The multinational helicopter exercise supported by the European Defence Agency will kick off on July 16th at Ovar airbase, Portugal. It will gather about 3.000 military personnel and more than twenty rotary-wing aircraft from six different countries in “hot, high and dusty” training conditions.
From 16 to 30 July 2014, Hot Blade 2014, the seventh exercise supported by EDA under the umbrella of the Helicopter Exercise Programme (HEP), will take place in Ovar, Portugal. Six countries are expected to participate (Austria, Beligium, Germany, The Netherlands, Portugal, and UK) with 24 helicopters, 14 fixed wing aircraft and over 800 helicopter personnel. Observers from Italy, Sweden, and NSHQ will also attend and a total of 3000 military personnel will be directly involved.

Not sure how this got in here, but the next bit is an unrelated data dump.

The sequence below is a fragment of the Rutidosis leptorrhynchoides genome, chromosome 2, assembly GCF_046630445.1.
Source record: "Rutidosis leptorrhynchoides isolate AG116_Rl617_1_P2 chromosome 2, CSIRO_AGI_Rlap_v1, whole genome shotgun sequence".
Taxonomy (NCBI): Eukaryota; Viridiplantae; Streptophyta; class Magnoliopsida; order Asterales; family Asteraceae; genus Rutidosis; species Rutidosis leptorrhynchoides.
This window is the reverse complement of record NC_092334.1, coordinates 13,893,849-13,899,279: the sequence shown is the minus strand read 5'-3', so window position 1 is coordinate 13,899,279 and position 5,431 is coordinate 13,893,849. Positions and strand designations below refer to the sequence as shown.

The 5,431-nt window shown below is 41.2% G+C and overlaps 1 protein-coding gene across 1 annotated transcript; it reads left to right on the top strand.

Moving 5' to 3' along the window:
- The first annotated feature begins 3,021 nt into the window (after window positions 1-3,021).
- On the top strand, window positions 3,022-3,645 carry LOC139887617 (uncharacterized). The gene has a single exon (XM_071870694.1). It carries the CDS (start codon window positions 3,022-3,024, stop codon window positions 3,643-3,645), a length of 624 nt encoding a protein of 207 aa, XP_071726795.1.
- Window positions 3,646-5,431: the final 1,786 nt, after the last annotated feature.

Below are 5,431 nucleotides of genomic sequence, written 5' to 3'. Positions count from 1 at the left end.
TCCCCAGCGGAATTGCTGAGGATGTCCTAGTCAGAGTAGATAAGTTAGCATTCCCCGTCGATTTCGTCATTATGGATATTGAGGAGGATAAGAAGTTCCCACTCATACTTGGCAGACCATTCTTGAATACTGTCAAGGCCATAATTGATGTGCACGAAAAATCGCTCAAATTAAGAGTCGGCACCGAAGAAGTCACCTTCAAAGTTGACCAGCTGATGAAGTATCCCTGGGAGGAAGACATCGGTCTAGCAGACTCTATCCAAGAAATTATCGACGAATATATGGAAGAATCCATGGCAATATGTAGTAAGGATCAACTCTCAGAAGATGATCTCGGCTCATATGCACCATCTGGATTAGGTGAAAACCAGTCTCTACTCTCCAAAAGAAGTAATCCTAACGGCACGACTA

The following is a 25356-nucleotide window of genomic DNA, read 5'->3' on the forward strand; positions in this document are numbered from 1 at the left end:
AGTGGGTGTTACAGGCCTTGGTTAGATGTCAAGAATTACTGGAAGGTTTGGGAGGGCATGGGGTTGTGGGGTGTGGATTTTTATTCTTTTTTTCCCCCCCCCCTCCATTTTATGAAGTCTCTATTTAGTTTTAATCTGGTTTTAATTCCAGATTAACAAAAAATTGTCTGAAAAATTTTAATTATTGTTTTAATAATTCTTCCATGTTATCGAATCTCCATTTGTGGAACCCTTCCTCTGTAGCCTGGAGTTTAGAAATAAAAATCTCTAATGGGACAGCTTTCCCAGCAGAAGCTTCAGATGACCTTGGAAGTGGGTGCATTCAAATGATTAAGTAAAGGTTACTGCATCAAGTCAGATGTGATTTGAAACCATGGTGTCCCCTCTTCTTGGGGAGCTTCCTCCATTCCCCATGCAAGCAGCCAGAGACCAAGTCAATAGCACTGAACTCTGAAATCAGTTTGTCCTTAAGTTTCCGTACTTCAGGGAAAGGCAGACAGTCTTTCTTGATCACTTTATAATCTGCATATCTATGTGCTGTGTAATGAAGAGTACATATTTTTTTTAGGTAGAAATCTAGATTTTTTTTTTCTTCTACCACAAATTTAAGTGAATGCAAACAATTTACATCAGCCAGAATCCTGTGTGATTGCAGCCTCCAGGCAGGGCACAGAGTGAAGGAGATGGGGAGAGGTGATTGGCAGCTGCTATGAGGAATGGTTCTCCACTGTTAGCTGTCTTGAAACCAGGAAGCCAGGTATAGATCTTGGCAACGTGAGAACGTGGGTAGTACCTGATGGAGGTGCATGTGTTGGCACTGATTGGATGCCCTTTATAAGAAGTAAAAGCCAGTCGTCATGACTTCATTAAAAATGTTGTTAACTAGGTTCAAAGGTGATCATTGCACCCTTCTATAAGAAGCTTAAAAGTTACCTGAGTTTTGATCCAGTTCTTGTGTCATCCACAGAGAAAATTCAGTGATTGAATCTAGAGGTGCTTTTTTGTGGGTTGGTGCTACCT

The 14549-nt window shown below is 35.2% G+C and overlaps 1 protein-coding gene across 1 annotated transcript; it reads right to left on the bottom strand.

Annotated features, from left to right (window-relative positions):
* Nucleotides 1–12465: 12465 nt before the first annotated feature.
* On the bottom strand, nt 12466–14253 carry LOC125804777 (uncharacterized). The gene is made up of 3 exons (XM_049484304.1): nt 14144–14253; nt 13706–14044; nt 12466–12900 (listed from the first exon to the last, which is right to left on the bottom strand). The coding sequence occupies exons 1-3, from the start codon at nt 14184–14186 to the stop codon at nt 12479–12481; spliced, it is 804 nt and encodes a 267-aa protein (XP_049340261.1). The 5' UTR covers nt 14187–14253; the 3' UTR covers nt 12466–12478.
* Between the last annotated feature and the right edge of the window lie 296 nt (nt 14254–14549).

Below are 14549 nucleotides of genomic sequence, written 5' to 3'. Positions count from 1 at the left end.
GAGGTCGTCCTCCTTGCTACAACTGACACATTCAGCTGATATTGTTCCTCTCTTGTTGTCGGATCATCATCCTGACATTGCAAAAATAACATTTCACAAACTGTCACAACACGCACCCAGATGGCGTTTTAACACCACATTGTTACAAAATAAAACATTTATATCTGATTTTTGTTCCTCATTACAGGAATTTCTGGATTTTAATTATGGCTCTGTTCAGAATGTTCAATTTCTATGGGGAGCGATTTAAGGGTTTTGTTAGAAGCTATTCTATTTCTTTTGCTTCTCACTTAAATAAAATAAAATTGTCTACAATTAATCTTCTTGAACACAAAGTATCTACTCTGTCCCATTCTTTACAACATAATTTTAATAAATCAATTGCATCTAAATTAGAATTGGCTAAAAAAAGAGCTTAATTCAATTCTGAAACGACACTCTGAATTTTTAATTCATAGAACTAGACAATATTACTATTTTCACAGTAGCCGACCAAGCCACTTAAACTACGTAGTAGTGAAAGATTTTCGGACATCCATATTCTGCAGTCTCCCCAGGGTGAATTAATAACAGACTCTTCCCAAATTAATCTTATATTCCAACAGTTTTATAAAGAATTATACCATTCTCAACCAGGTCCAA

HB14 will be delivered by the Portuguese Air Force. The HEP is part of the EDA Helicopter Training Programme (HTP) which is consisting of the HEP, HTC (Helicopter Tactics Course), HTIC (Helicopter Tactics Instructors Course), OELC (Operational English Language Course), DisSim CCD (Distributed Simulation Capability Concept Demonstrator) and the Basic Helicopter Flying Training (BHFT) projects/ programmes. The overall objective is to prove that at very low cost, immediate operational output can be achieved. HB14 will allow crews to practice operations in a hot, high and dusty environment replicating the challenges and dynamic conditions that participant forces are expected to encounter when deploying to a theater of operation. The exercise will also implement “Joint Interoperability Training” based on joint interoperability tasks including Air Assault (AA), Special Operations Aviation (SOA), Combat Service Support (CSS), Close Air Support (CAS) including Urban CAS and Emergency CAS, Convoy/helicopter escorts, Reconnaissance and Security (R&S) operations, Combat Search and Rescue (CSAR), Personnel Recovery (PR), Military/ Non Military extractions (NEO Ops), Medical Evacuation (MEDEVAC) and Casualty Evacuation (CASEVAC). All missions will be launched from Ovar air base, functioning as a Deployable Operating Base (DOB), and the aircraft will return to the DOB each day. This model will maximize coordination and ensure a joint briefing and debriefing, where emphasis will be given to flight safety and lessons learned. As air operations will be developed largely in a TRA (Temporarily Restricted Airspace), a Helicopter Forward Operating Base (FOB) will be implemented in the civilian aerodrome of Seia. This option will increase operational flexibility and ensure the dynamics and realism of the scenario.